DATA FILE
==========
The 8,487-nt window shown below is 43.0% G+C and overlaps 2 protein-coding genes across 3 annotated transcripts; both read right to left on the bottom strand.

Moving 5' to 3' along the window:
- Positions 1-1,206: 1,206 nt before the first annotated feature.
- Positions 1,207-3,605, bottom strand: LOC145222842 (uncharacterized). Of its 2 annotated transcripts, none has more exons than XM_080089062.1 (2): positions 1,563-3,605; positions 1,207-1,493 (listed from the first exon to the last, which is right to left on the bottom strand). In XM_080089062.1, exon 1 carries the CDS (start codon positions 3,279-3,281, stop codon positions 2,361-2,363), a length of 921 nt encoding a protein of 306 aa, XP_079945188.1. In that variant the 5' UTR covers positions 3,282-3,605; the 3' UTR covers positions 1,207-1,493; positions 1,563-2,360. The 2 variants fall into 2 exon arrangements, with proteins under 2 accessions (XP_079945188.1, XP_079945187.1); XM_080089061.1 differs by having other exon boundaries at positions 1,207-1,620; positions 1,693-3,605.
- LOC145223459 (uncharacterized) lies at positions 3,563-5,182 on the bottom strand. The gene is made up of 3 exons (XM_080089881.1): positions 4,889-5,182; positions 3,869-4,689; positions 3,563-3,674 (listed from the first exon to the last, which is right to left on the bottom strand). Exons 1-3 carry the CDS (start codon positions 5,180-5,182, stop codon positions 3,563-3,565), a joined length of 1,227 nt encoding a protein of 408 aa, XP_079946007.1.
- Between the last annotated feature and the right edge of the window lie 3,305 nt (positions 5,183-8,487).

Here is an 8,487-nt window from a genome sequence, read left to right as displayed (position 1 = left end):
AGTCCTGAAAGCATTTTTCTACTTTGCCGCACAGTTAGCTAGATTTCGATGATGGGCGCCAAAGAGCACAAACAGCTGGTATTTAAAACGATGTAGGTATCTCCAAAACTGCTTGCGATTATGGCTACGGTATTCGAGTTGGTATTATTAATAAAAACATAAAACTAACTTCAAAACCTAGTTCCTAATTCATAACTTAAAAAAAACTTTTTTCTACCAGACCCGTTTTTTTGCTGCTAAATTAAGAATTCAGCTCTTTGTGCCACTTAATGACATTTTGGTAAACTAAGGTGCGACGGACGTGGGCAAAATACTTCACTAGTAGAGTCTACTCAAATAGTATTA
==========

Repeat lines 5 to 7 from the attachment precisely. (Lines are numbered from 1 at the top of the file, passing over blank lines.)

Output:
- LOC145223459 (uncharacterized) lies at positions 3,563-5,182 on the bottom strand. The gene is made up of 3 exons (XM_080089881.1): positions 4,889-5,182; positions 3,869-4,689; positions 3,563-3,674 (listed from the first exon to the last, which is right to left on the bottom strand). Exons 1-3 carry the CDS (start codon positions 5,180-5,182, stop codon positions 3,563-3,565), a joined length of 1,227 nt encoding a protein of 408 aa, XP_079946007.1.
- Between the last annotated feature and the right edge of the window lie 3,305 nt (positions 5,183-8,487).

Here is an 8,487-nt window from a genome sequence, read left to right as displayed (position 1 = left end):